Boeing CEO asked to testify on grounded 737 Max by US House committee
US House Committee on Transportation and Infrastructure invites Dennis Muilenburg to hearing on Oct. 30
The head of the US House committee overseeing aviation asked Boeing's chief executive Dennis Muilenburg and its chief engineer of commercial planes to testify at a hearing on the grounded 737 Max jet.
Peter DeFazio, chair of the House Committee on Transportation and Infrastructure, invited Mr Muilenburg and chief engineer John Hamilton to the hearing on October 30, the committee said in a statement on its website late Tuesday.
“Boeing has received the committee’s invitation and is reviewing it now," the company said in a statement. "We will continue to cooperate with Congress and regulatory authorities as we focus on safely returning the Max to service."
Boeing is facing several probes by lawmakers, aviation regulators and the US Department of Justice into the certification process of its best-selling jet. The model was grounded globally in March after it was involved in two fatal crashes in Indonesia and Ethiopia within a span of five months that killed 346 people. The hearing falls one day after the one-year anniversary of Indonesia's Lion Air crash in October 2018.
Last week, the committee sent a formal request to Mr Muilenburg to make several Boeing employees available for interviews with committee staff, according to its statement.
At the time, Boeing issued a statement criticizing the lawmakers’ release.
“We’re deeply disappointed the committee chose to release private correspondence given our extensive cooperation to date,” the company said. “We will continue to be transparent and responsive to the committee.”
Boeing has spent months working on a software fix for the critical flight control system that was linked to the two crashes. It estimates that the Max will be approved to return to service early in the fourth quarter.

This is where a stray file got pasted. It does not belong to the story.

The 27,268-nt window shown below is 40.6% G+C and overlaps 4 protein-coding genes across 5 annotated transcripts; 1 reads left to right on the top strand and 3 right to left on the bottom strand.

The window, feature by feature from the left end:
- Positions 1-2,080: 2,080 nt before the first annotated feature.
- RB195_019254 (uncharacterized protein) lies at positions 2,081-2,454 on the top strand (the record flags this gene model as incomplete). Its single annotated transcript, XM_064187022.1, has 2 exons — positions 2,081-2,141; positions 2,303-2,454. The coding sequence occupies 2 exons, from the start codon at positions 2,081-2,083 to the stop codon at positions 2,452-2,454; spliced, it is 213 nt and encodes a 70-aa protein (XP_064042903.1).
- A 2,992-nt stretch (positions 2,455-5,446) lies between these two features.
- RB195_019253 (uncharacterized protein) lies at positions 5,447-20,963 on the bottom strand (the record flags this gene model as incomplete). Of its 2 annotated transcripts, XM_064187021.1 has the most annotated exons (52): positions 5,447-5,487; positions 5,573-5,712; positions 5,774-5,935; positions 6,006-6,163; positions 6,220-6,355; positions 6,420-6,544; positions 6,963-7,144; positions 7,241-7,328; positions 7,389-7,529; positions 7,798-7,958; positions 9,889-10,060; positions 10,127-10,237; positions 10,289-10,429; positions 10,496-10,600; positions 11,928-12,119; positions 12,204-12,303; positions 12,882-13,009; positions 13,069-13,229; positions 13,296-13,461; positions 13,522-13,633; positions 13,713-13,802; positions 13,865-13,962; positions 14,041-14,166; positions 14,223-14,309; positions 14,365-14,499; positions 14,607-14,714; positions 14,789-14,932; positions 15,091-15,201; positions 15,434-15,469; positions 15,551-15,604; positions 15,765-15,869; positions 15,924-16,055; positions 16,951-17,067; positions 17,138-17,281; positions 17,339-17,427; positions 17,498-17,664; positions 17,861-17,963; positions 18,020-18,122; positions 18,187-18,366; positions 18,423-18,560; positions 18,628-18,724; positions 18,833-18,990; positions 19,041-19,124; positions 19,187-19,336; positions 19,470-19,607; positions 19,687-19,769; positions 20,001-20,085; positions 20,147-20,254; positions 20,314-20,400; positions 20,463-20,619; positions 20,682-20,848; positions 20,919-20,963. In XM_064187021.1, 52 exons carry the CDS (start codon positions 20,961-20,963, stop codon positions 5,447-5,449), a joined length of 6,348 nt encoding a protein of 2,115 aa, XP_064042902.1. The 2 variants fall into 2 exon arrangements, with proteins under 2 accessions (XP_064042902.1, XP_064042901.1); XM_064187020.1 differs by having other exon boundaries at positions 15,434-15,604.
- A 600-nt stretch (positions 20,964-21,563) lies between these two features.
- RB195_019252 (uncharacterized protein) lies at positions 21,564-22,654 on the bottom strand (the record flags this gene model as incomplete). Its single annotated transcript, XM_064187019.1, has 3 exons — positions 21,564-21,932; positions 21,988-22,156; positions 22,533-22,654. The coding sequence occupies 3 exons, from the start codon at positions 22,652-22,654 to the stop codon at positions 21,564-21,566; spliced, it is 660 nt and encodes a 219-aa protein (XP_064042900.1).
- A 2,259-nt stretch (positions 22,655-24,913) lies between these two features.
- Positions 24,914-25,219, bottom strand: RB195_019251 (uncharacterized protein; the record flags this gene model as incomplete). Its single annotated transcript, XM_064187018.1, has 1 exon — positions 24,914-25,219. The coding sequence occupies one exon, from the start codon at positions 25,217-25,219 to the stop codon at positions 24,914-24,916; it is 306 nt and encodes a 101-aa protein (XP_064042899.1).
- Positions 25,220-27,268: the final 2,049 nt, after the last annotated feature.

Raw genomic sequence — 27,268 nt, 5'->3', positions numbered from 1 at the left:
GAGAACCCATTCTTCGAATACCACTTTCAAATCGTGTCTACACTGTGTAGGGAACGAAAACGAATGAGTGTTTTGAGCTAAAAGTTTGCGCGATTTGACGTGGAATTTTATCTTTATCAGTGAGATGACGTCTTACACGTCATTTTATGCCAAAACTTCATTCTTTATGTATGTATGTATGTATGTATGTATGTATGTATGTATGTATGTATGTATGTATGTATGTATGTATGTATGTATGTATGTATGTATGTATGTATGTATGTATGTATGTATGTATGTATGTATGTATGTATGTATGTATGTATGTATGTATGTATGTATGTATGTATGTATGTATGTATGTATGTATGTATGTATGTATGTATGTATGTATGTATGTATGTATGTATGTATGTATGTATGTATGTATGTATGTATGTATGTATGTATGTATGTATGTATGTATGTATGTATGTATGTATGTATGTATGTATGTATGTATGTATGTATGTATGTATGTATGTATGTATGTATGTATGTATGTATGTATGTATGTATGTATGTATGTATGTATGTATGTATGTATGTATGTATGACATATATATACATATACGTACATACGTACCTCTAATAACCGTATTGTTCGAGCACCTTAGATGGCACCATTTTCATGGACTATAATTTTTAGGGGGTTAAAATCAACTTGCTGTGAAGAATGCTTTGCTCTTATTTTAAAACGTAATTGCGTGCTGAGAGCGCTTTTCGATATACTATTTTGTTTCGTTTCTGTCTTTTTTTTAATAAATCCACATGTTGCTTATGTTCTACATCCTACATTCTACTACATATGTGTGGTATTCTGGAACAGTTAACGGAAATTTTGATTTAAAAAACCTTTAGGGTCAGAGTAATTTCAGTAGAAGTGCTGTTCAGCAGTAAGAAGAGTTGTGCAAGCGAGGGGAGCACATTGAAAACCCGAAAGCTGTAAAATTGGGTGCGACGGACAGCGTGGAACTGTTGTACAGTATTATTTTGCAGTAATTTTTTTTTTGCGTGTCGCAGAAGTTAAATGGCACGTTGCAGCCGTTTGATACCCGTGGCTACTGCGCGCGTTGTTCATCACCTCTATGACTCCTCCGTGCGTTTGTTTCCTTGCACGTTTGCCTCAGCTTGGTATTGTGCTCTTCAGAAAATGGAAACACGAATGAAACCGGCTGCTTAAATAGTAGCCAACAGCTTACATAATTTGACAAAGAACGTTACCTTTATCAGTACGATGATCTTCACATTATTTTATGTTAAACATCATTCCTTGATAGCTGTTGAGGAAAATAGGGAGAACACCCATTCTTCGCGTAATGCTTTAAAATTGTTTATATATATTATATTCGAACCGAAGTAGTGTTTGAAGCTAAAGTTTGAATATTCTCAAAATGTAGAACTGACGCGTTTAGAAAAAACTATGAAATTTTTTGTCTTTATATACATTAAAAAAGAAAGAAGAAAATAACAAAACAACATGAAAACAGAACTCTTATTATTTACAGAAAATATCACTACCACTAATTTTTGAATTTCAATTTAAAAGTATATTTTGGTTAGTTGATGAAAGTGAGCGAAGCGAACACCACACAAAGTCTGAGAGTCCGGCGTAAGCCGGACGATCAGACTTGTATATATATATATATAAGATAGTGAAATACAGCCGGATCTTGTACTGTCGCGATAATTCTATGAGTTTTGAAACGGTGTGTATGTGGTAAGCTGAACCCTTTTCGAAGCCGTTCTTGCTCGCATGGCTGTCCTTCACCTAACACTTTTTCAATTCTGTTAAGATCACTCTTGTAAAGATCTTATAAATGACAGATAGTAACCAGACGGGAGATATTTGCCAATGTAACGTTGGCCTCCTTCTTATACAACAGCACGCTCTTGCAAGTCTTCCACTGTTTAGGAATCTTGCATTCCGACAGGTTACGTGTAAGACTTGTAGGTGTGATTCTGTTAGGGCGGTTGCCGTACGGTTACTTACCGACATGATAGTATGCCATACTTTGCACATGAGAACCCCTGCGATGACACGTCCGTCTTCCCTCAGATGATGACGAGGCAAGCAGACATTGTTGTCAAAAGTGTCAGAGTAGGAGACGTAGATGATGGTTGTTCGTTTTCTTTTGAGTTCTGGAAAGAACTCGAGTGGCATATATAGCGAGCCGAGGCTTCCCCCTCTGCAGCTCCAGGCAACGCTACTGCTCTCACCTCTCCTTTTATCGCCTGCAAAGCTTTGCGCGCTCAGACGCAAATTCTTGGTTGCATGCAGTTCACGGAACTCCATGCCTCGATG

However earlier this month, Mr Muilenburg said the Max may return to the skies on a "phased" schedule if global aviation regulators approve the jet for commercial flights on their own timetable rather than follow US guidelines.
Regulators in Europe, China, Canada and the UAE have said they will conduct their own assessment of the aircraft's airworthiness.
A rift between the US Federal Aviation Administration and its global peers on the measures required to approve the Max highlights the erosion of the US agency’s status as the leading body certifying new aircraft.
The majority of US airlines have canceled flights into December because of the 737 Max grounding, including American Airlines and United Airlines, while Southwest Airlines has canceled flights into early January.
Once the Max is approved to fly again, airlines will have to install the new software, run maintenance checks on the grounded jets and implement the recommended pilot training. The single-aisle jet is the workhorse of carriers especially low cost airlines and competes with Airbus' narrowbody A320 series.
Updated: September 18, 2019 02:00 PM